Because it seemed too hard and daunting a task to make gnocchi that are nice to eat, I had never tried making my own . . . until now. My friend Stef claims she has a fool-proof easy recipe for potato gnocchi given to her by an Italian friend, Elisa Testoni, who used to run Italian cooking classes in Christchurch and now has moved back to Italy to open her own bed & breakfast (I know where I am staying next time I am in Italy).

So . . . I enlisted Stef’s help to make gnocchi for Day 33 of my 100 Days Project. Gnocchi are thick, soft Italian dumplings; the origin of which dates back to ancient Roman times. Originally made from semolina flour, modern gnocchi are most often made from potato, but ingredients vary depending on the region a particular recipe is from.  Traditionally gnocchi are eaten as a first course commonly served with melted or browned butter with sage, pesto, and other various sauces.

Mascarpone is a thick spreadable Italian cheese made from cream. It is considered a specialty of the Lombardy region of Italy and is used to thicken sauces and risottos, and is also used in deserts like Tiramisu. For this recipe the macarpone is added to tomato sauce to give it a creamy texture and flavor. On its own, I thought the combination of tomato and mascarpone would be delicious, but I like to have a little texture and saltiness with creamy sauces. A friend had recently been talking about frying capers, and how they “pop in your mouth with a crunch releasing that yummy warm salty brine”. From this description, I thought fried capers would make the perfect finishing touch for my plate of gnocchi and sauce.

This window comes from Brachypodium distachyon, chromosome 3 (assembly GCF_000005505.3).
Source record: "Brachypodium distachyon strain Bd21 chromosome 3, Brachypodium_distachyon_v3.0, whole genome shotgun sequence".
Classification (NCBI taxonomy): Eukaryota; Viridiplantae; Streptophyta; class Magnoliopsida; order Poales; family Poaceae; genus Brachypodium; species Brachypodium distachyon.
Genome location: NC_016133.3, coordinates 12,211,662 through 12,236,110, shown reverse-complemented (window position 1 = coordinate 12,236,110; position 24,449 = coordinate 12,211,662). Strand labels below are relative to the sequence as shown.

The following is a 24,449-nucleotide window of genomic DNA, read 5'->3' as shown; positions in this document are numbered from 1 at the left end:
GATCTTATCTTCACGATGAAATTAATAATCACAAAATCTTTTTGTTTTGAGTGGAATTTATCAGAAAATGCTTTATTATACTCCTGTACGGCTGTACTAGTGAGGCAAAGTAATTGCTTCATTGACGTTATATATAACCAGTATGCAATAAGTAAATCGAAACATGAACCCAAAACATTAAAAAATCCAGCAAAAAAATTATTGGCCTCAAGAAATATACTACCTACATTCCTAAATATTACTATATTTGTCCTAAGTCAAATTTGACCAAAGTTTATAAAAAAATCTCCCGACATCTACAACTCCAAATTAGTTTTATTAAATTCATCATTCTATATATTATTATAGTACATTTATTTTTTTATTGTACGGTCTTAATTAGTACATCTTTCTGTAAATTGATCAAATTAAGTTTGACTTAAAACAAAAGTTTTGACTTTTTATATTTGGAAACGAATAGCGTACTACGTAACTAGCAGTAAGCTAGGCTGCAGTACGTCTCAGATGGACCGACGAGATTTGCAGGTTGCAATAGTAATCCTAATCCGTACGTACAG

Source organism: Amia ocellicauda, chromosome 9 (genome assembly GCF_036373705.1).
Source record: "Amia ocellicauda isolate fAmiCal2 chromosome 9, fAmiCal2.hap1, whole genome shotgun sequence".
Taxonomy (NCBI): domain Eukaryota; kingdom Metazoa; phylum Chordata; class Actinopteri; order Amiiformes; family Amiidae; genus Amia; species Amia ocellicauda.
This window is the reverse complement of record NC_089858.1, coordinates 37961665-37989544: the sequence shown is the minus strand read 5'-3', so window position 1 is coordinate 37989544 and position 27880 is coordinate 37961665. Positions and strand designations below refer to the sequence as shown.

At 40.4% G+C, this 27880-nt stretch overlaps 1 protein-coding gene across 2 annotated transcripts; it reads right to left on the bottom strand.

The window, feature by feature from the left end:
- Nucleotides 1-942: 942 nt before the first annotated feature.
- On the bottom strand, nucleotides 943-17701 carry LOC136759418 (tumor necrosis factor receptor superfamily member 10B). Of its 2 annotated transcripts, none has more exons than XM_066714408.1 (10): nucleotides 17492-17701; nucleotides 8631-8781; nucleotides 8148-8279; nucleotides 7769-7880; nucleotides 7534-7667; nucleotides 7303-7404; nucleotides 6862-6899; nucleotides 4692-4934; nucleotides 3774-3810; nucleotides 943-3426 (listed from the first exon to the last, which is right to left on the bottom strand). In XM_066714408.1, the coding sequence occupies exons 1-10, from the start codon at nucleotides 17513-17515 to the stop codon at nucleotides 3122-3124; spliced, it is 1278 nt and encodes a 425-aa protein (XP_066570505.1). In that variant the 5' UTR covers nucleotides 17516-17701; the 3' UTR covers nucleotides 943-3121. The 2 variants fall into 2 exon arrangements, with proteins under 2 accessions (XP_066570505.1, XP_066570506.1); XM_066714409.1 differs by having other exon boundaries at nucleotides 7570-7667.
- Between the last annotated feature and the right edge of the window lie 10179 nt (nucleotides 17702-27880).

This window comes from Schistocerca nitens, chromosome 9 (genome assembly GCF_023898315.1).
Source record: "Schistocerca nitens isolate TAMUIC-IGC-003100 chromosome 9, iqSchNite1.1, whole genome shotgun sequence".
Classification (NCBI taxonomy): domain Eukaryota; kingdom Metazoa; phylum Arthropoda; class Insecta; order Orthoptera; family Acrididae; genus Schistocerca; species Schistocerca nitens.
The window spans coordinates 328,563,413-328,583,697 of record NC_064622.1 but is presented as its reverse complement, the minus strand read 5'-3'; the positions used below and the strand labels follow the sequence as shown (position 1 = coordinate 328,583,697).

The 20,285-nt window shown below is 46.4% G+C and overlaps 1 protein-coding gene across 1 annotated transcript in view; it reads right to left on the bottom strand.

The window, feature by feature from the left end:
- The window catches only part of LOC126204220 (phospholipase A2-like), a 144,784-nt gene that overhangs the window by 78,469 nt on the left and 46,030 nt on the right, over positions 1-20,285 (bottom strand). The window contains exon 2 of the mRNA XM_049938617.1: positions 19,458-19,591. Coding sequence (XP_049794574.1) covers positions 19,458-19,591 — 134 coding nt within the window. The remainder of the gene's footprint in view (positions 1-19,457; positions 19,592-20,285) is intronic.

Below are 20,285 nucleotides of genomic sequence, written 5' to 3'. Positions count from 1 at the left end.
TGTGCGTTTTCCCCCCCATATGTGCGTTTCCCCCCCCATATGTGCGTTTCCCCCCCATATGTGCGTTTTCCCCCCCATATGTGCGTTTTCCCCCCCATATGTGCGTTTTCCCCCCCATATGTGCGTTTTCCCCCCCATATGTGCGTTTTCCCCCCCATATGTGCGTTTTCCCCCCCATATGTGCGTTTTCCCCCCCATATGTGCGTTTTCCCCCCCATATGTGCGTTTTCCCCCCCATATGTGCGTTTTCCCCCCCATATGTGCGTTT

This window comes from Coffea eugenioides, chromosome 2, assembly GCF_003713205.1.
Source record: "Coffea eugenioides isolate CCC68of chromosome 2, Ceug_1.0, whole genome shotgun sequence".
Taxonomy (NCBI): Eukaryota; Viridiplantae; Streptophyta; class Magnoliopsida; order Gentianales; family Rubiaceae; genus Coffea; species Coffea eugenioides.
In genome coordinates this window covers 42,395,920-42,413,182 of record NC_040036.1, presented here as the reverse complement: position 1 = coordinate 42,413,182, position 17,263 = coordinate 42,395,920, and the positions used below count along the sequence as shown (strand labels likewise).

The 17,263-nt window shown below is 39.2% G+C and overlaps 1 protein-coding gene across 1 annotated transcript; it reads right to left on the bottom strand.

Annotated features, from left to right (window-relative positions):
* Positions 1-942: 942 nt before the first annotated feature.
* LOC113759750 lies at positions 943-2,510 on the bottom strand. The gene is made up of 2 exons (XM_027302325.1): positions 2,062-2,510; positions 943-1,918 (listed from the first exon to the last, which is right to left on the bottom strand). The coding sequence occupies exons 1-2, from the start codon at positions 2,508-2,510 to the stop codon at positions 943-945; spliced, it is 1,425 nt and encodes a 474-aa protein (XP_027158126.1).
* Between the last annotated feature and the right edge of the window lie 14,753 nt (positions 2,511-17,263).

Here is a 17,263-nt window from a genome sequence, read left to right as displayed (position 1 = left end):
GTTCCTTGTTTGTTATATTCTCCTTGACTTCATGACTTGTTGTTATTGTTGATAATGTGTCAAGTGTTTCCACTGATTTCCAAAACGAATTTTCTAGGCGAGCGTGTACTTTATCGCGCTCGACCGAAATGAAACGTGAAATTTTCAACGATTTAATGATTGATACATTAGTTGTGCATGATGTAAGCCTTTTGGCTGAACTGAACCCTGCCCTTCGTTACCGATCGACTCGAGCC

Instead of being a single recipe, this dish for Day 33 is more of a combination of food elements that I have been wanting to try. The gnocchi, the sauce, and the fried capers originally come from three different recipes or ideas I have heard about. Together, the three different elements create a quite tasty meal.

Homemade Potato Gnocchi with Tomato Mascarpone Sauce & Fried Capers

MAKES: 3 servings

INGREDIENTS

for the gnocchi

  • 600g potato
  • 200 g plain flour or semolina flour
  • 1 egg, lightly beaten
  • 2 tablespoons parmesan, finely grated
  • 2 teaspoons nutmeg (freshly grated is best but not necessary)

for the sauce – recipe adapted from BBC Good Food.

  • 1 tablespoon olive oil
  • 2 garlic cloves, crushed
  • 400 gram or 14 ounce can of chopped tomatoes in sauce
  • 140 grams or 5 ounce mascarpone
  • 200 gram or 8 ounce bag of baby spinach
  • handful fresh basil leaves
  • shaved parmesan, for garnish
  • salt, pepper, and Italian herbs to taste

for the capers

  • 1/2 cup capers, drained and patted dry

For the gnocchi: Boil potatoes with skins on.  When cool enough to handle remove potato skins with your thumbs.  Mash the potato and let completely cool. This is best prepared ahead of time so that the mashed potato can completely cool, but can be put in the refrigerator or freezer to save time.

Add the lightly beaten egg, flour, and parmesan. Do not add these ingredients until the potato has completely cooled or else your gnocchi will come out sticky and gluggy instead of light and fluffy.

On a lightly floured surface, knead the ingredients into a smooth dough, and then pad it out into a shape about 20mm or 1 inch thick.